Sometimes, when the going gets tough, it’s tough to get going. Pressure mounts and paralysis sets in. What began with enthusiasm, becomes a constant source of exhaustion. The prize once set before you, now seems beyond your grasp and you feel like you’re barely able to even walk much less run the race.

Disillusioned. Discouraged. Disoriented. Depressed. You don’t know how you can keep on keepin’ on.

Kind of describes the prevailing mood halfway through the great wall re-building campaign of Nehemiah’s day.

The rubble was being cleared and the wall around Jerusalem was taking shape. But the opposition was also becoming greater.

At first, the enemies of God’s people were just “greatly displeased” that Nehemiah had returned with the king’s blessing to “seek the welfare of the people of Israel” (Neh. 2:10). Then, when they heard that Nehemiah was promoting the rebuilding of Jerusalem’s walls, they laughed out loud and mocked such folly (2:19). When the people actually came together and started making a bit of progress, then their enemies became “angry and greatly enraged,” their mocking laughter turning to spitting derision (4:1-3).

But when they saw the walls at half height, the enemies of God determined to take action, “and they all plotted together to come and fight against Jerusalem and to cause confusion in it” (4:7). And that was the straw that seemed to break the camel’s back . . . or at least break the people’s spirit.

In Judah it was said, “The strength of those who bear the burdens is failing. There is too much rubble. By ourselves we will not be able to rebuild the wall.”

(Nehemiah 4:10 ESV)

Or as Peterson puts it, “The builders are pooped, the rubbish piles up; Were in over our heads, we cant build this wall” (MSG).

And it was true, they were in over their heads.

For as long and hard as they had been working, the piles of debris were still surrounding them.  What’s more, the more they kept faithfully laboring at the task before them, the greater the opposition was growing around them. While at first they might have shot back at their enemies with “Sticks and stones may break my bones but names can never hurt me”, now the other guys were preparing to come at them with “sticks and stones.” Insults were about to give way to injury.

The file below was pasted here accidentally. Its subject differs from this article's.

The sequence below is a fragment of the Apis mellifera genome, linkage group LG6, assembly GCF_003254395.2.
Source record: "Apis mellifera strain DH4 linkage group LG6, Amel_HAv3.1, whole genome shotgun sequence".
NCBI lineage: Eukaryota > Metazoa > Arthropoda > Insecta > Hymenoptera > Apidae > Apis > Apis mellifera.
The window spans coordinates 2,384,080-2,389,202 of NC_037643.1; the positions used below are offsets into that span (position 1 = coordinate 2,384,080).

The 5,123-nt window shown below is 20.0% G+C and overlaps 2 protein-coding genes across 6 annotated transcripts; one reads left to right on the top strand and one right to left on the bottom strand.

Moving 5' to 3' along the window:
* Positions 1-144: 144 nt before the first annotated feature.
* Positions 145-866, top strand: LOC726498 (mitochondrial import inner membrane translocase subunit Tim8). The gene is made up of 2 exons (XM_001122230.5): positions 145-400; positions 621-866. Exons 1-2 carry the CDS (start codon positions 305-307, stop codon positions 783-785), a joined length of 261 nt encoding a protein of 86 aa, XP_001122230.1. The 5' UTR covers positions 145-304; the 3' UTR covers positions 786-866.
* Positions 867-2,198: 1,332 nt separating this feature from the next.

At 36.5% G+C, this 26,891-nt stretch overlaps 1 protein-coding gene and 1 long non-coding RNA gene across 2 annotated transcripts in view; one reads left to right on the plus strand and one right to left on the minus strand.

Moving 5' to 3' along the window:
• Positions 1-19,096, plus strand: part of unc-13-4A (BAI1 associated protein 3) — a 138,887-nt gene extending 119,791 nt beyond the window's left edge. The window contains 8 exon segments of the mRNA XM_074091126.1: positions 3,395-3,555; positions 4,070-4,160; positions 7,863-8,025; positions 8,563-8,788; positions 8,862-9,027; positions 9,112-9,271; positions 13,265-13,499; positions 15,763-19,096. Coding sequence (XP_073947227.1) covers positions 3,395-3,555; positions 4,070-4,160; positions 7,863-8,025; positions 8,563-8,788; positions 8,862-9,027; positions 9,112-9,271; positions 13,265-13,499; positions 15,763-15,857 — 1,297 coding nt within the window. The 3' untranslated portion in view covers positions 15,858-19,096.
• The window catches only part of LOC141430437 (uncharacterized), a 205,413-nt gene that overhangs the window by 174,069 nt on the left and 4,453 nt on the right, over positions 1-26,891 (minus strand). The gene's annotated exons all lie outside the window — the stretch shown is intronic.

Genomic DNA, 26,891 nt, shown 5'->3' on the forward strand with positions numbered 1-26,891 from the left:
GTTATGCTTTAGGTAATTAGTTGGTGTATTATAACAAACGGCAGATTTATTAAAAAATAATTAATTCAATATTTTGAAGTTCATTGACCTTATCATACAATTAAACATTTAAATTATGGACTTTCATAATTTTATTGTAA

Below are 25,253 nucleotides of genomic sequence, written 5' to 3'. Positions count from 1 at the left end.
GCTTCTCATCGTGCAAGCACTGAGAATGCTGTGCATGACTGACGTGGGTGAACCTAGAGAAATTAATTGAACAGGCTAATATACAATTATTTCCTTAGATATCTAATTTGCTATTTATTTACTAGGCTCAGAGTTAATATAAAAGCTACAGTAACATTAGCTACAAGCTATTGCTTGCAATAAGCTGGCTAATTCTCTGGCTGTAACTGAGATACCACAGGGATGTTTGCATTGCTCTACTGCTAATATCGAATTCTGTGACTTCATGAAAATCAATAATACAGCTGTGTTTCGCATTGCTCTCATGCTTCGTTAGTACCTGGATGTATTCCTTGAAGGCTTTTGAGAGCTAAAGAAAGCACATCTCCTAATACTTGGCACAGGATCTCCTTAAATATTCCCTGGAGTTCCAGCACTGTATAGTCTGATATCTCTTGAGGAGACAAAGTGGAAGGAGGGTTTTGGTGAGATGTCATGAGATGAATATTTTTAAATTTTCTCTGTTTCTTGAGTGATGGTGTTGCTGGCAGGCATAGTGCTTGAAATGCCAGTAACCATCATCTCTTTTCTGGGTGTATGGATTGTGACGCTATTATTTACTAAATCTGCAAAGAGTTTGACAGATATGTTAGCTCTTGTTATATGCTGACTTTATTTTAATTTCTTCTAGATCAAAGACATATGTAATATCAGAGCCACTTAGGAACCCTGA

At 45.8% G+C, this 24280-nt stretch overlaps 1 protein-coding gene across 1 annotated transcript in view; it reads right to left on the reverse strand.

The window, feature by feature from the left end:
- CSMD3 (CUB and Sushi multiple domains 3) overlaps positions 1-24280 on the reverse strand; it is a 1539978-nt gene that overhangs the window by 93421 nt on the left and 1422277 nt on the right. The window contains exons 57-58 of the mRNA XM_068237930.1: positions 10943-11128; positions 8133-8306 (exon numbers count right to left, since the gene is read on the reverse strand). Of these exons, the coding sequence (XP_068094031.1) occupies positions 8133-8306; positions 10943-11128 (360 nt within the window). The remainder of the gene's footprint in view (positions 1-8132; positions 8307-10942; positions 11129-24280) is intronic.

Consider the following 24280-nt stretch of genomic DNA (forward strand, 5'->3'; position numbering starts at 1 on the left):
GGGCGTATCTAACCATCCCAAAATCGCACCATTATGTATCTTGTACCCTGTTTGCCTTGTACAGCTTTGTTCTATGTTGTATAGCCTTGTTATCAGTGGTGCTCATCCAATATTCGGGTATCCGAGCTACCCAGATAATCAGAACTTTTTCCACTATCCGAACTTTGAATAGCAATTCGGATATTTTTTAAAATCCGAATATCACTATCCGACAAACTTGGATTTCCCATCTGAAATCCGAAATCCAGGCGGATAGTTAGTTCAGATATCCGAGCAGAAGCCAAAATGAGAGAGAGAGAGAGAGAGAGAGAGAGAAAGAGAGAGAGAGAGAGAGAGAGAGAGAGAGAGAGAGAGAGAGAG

But what they may have failed to notice was that they were in over their heads in another aspect as well. The wall, being half built, was over their heads. Significant, against-all-odds progress was being made. But the overwhelming circumstance of the present caused them to forget God’s provision of the past and so they weren’t sure they could press on into the future.

Enter Nehemiah . . .

And I looked and arose and said to the nobles and to the officials and to the rest of the people, “Do not be afraid of them. Remember the Lord, who is great and awesome, and fight for your brothers, your sons, your daughters, your wives, and your homes.”

(Nehemiah 4:14 ESV)

Remember, says Nehemiah. Remember the Lord, who is great and awesome.

Mounting pressure required a moment of perspective. The task before them was still doable in light of the God who promised to always be behind them. The enemies around them paled in comparison to the Lord among them. While they might have been in over their heads, they needed to pause and reflect on the Sovereign who is head over all.

Maybe easier said than done. But still needing to be done.

Before they’d be ready to resume the fight, they first needed to pause, pray, and not forget.

Not forget that our God is a great and awesome God. That the work He has called us to begin, He will enable us to finish. That the race He wants us to run, He has already won. That pressure we might feel can be offset by the power He has promised. That while our enemies might seek to devour us, greater is our Savior who has delivered us.

Sometimes you just need to remember. To be still and know that He is God–that the LORD of hosts is with us and the God of Jacob is our stronghold (Ps. 46:10-11). To be still and believe that His strength is made perfect in our weakness (2Cor. 12:9).

Such, it would seem, is at least one of the keys to unlocking all sufficient grace.

Such, it is sure, is the type of response that will bring Him all deserving glory.


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